Oh my, have I ever seen that problem in action!
First, the admissions. I have tied happiness to expectations in the past. No surprise here, it often doesn’t work out (e.g., the first round of the 2012, 2014, 2016, and 2017 National League playoffs.) Also, I sometimes (perhaps regularly?) assume someone will do something because I think they should act a certain way. I may never communicate that expectation, but it is there in my head, so it is obvious . . . right? An example which many may find instructive is when we reach out to someone via email or text expecting a reasonably quick response simply because we usually respond quickly to email and texts. When the other person doesn’t respond on our preferred timetable (or at all), then our expectations haven’t been met. In response we become resentful. Or worry. Or take some other non-productive approach that takes up space in our head when we should be focused on other things.
Of course the opposite is true as well. I know that there are those who have expectations as to how I will act or respond, without conveying those expectations to me. Or worse, as Johnson notes, “it is unrealistic to think that merely communicating your expectations clearly is going to get people to behave the way you want them to.”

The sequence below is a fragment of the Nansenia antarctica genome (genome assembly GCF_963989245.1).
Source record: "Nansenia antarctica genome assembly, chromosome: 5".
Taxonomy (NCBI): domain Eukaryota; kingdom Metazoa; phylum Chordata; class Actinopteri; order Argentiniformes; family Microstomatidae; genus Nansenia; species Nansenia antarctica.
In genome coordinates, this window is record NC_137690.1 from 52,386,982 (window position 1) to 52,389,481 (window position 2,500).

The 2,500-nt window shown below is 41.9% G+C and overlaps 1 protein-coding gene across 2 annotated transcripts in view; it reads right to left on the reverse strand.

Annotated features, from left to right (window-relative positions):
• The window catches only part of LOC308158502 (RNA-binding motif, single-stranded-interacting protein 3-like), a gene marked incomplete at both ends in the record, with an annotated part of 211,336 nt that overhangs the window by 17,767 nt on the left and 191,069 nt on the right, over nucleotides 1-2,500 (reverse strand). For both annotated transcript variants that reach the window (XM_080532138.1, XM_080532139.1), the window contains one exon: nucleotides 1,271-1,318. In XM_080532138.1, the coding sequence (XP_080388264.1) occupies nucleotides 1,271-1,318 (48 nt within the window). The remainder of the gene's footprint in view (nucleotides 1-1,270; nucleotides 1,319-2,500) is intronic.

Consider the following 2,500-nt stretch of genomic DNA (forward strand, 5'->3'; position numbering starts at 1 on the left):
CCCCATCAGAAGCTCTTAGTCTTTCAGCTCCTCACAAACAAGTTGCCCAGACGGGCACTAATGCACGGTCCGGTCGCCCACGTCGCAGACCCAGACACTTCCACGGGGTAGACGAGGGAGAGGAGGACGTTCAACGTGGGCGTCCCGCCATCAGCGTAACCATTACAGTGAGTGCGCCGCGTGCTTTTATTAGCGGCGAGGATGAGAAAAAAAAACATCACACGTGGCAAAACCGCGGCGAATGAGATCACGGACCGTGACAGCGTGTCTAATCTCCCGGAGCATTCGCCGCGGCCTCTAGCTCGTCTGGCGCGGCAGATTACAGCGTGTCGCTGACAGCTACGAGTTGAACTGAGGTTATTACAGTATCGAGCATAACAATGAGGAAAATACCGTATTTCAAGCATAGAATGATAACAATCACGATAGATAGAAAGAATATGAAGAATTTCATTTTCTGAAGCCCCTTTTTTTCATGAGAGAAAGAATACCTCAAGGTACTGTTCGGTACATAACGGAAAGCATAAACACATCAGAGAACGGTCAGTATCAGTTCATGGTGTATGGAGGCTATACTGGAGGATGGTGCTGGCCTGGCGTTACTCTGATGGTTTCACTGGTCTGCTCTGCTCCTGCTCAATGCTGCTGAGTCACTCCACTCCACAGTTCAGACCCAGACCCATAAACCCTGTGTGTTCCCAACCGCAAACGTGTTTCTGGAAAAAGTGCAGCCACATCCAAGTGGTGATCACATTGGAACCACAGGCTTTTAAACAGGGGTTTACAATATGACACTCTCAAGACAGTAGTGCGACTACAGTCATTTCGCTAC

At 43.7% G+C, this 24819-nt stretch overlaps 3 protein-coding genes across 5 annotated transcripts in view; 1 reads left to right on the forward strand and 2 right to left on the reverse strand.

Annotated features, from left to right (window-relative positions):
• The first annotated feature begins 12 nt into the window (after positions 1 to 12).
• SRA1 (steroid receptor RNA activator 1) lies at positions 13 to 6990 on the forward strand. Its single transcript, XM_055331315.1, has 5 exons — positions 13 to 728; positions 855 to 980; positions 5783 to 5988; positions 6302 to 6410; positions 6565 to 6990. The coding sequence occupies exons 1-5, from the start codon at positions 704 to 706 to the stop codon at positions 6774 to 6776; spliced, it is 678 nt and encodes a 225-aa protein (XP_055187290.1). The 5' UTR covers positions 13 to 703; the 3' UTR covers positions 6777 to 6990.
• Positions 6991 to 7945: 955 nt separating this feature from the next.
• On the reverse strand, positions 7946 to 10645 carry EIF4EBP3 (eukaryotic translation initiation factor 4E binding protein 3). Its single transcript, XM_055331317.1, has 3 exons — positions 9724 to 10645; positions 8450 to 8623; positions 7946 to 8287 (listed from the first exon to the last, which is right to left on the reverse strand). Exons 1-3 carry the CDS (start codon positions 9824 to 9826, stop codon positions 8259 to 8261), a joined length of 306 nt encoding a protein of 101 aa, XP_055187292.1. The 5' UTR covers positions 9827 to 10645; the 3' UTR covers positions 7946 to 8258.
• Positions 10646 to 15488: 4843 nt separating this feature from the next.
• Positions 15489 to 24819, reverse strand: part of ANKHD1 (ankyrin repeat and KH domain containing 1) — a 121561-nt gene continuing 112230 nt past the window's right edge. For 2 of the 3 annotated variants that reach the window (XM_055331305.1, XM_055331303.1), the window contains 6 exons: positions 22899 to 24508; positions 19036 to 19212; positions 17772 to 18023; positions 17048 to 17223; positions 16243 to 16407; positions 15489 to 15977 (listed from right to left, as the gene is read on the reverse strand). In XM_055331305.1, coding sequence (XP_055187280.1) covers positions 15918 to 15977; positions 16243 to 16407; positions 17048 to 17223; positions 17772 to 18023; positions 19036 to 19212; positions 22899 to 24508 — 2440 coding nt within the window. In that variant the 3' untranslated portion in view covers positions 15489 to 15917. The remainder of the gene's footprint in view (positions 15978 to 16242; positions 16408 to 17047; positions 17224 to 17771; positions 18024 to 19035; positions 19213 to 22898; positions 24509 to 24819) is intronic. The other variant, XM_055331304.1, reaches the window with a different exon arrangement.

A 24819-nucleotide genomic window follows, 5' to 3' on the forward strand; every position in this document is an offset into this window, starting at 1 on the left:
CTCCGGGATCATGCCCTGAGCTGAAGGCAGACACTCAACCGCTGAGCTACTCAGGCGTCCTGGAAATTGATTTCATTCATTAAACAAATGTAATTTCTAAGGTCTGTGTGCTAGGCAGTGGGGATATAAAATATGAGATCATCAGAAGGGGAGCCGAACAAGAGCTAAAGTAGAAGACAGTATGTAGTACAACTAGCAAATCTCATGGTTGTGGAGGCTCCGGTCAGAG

Just because you told me how you want me to act doesn’t mean that I’m going to take your perspective. Each of us has our own desires, goals, values, and worldviews.
Johnson writes about the huge difference between realistic and unrealistic expectations.
“Believing that an unverbalized expectation will bring you what you want is magical thinking and is unrealistic. Expecting that doing what in the past has reliably brought about a result you want is realistic. Expecting others to do what is in your interest, but not their interest, is unrealistic. Expecting others to do what is in both of your interests can be realistic.”
We can—and, indeed, should—have expectations. However, Johnson suggests that if we find things to be grateful about, even when our expectations are not met, we will experience “serenity rather than resentment.”
I do my thing and you do your thing.
I am not in this world to live up to your expectations,
And you are not in this world to live up to mine.
You are you, and I am I,
and if by chance we find each other, it’s beautiful.
If not, it can’t be helped. —Fritz Perls, ‘Gestalt Therapy Verbatim,’ 1969″
When used effectively, expectations can challenge us and improve the way we work with our families and teams. Just don’t tie expectations to being happy.
Perhaps a better mantra moving forward would be “No expectation should be your key to happiness.” Find your happiness elsewhere.
Have a good week.
More to come…
*Sorry. I just got carried away, as we’re in the final week of the regular season with eight games to go and the Nationals are tied with Milwaukee for the two wild card slots, with the Cubs four games behind. It is nail biting time. The Nats will probably get in the wild card game, but I don’t have any expectations that they’ll end up with the better record and get to play at home.